The point of using the flags is to clear up the communication path between sailors. That path can often be filled with language barriers or curtural differences that can lead to misscommunication. Signal flags signal your status, warning or need to a ship without a chance of misinterpretation.
People use nautical flags to express a status, warning or a need. Each flag does have it’s own letter but it is rarely used for spelling. Every flag has it’s unique meaning and those signals are ones most common out at sea. Therefore, use for spelling emerges in rare occasions. Also, if there’s the language barrier, the spelling wouldn’t be very useful.
Nautical Alphabeth and Meaning of Nautical Flags
The sailing beginners need to know that each flag in the group of different colored and shaped flags has a different meaning. Moreover, people use use nautical flags in combination with another flag or alone. In case of danger or breakdowns in communications systems, nautical flags and the knowledge of their meanings can be very helpful and valuable.
A: Alpha – I have a diver down; keep clear.
B: Bravo – I am taking in or carrying dangerous cargo.
C: Charlie – „Yes“ or „Affirmative“ , Sailing Regatta – Change of Course
D: Delta – I am maneuvering with difficulty; keep clear.
E: Echo – I am altering my course to starboard.
F: Foxtrot – International code: I am disabled. Communicate with me. Aircraft carrierers: Flight Operations underway
G: Golf – I require a pilot. When made by fishing vessels operating in close proximity on the fishing grounds it means: “I am hauling nets”
H: Hotel – I have a pilot on board.
I: India – International code: I am altering course to port.
Navy code: Coming alongside.
Sailing Regatta: Round the Ends Starting Rule.
J: Juliet – I am on fire and have dangerous cargo; keep clear.
K: Kilo – I want to communicate with you.
L: Lima – International code: Stop your vessel instantly.
Sailing Regatta: Come within hail or follow me.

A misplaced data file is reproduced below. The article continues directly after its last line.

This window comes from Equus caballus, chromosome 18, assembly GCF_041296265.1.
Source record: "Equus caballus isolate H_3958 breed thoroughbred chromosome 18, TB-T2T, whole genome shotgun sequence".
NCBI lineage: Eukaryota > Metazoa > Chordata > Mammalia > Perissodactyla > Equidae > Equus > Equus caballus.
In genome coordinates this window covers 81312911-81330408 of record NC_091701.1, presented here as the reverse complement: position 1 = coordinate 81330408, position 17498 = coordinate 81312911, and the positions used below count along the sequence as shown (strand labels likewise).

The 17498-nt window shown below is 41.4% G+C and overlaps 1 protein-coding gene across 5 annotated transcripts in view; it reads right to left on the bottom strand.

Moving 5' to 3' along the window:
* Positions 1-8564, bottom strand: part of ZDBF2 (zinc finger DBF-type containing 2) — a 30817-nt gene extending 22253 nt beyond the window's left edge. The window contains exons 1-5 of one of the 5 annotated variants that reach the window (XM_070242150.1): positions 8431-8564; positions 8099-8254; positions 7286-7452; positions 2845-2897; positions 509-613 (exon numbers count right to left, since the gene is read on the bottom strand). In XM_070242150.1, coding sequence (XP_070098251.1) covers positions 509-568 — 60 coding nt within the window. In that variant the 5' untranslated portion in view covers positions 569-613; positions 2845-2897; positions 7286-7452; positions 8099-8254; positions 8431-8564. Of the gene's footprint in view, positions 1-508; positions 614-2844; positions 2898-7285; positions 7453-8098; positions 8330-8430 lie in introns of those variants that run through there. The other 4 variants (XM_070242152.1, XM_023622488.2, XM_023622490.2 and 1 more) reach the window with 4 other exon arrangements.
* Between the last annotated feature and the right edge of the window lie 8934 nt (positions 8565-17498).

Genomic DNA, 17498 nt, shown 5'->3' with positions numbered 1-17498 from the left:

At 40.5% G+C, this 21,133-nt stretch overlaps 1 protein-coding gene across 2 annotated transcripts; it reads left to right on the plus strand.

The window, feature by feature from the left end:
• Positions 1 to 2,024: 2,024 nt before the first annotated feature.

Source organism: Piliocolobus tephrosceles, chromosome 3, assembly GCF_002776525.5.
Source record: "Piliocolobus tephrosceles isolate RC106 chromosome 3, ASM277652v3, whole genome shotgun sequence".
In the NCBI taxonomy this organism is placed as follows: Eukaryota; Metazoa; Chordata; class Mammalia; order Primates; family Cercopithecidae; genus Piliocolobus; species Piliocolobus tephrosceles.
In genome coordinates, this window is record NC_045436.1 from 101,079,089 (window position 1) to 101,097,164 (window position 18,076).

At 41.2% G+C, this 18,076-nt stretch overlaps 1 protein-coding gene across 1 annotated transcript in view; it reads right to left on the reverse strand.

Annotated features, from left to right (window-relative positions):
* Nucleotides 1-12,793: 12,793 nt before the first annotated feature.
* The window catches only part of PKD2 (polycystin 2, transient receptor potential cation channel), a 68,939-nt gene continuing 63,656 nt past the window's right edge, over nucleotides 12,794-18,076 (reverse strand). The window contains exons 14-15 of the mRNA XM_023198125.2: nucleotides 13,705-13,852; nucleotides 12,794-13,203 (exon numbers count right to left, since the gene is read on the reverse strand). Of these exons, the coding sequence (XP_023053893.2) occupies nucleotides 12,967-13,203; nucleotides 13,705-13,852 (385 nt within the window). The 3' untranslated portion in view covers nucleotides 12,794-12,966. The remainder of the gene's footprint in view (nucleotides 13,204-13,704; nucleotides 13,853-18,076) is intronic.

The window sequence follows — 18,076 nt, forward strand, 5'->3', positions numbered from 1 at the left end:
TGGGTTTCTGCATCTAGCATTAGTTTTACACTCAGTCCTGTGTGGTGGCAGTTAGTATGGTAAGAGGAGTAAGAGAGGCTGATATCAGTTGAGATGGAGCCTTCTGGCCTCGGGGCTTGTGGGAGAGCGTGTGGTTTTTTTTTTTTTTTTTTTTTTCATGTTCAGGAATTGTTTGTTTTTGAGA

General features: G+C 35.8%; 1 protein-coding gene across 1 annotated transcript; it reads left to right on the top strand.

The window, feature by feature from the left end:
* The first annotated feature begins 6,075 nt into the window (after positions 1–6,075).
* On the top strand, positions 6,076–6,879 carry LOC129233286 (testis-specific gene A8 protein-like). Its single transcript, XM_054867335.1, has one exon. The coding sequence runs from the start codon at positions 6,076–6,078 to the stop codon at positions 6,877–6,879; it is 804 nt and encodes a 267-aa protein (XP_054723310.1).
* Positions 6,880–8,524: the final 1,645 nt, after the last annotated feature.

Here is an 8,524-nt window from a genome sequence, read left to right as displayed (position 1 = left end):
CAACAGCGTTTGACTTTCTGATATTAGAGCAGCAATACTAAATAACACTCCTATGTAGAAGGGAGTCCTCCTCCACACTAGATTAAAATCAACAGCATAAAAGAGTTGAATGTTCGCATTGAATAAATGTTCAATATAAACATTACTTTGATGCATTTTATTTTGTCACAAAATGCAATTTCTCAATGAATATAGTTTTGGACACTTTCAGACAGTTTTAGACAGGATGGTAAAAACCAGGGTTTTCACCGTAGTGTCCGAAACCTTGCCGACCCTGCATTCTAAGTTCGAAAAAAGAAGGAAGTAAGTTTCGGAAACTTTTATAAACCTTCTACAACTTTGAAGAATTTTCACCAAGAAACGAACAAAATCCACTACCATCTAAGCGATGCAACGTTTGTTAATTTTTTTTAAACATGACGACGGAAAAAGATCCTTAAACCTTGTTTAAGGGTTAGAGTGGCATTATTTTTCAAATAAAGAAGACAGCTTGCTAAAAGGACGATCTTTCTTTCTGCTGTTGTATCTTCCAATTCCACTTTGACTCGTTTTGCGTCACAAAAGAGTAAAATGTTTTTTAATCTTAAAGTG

M: Mike – International code: My vessel is stopped and making no way through the water.
Sailing Regatta: Mark Missing.
N: November – International code: No or negative.
Sailing Regatta: Abandonment and Re-sail.
O: Oscar – Man overboard.
P: Papa – In port: All personnel return to ship; the vessel is about to procede to sea.
At sea: Fishing vessels can use it: “My nets have come fast upon an obstruction”.
Q: Quebec – International code: Ship meets health regulations; request clearance into port.
Navy code: Boat recall; all boats return to ship.
R: Romeo – International code: None
Navy code: Preparing to replenish (At sea).
Ready duty ship (In port).
S: Sierra – International code: Moving astern.
Navy code: Conducting flag hoist drill.
Sailing code: Shorten course.
T: Tango – International code: Keep clear; engaged in trawling.
Navy code: Do not pass ahead of me.
U: Uniform – You are running into danger.
V: Victor – I require assistance.
W: Whiskey – I require medical assistance.
X: X-ray – International code: Stop carrying out your intentions and watch for my signals.
Sailing code: Individual recall.
Y: Yankee – International code: I am dragging anchor.
Navy code: Ship has visual communications duty.
Sailing code: : Wear Life Jackets
Z: Zulu – International code: I require a tug.
Sailing code: 20% scoring penalty
Other important nautical flags
Code/Answer – International code: Message is understood.
Navy code: Flag that follows is from the International Code of Signals.
Sailing code: Postponement.
First substitute – International code: Substitute for the first flag in this hoist. Also “repeats” the first flag or series of flags in this hoist
Navy code: Absence of flag officer or unit commander
Sailing code: General recall.
Second Substitute – International code: Substitute for the second flag in this hoist.
Navy code: Absence of chief of staff.
Third Substitute – International code: Substitute for the third flag in this hoist.
Navy code: Absence of commanding officer.
Forth substitute – Navy code: Absence of civil or military official whose flag is flying on this ship.
Now when you know some facts about nautical flags, try this International Code of Signals Flags Quiz.
1 thought on “Nautical Flags and Their Meaning: What To Know As a Sailing Beginner?”
You’re absolutely correct! 🙂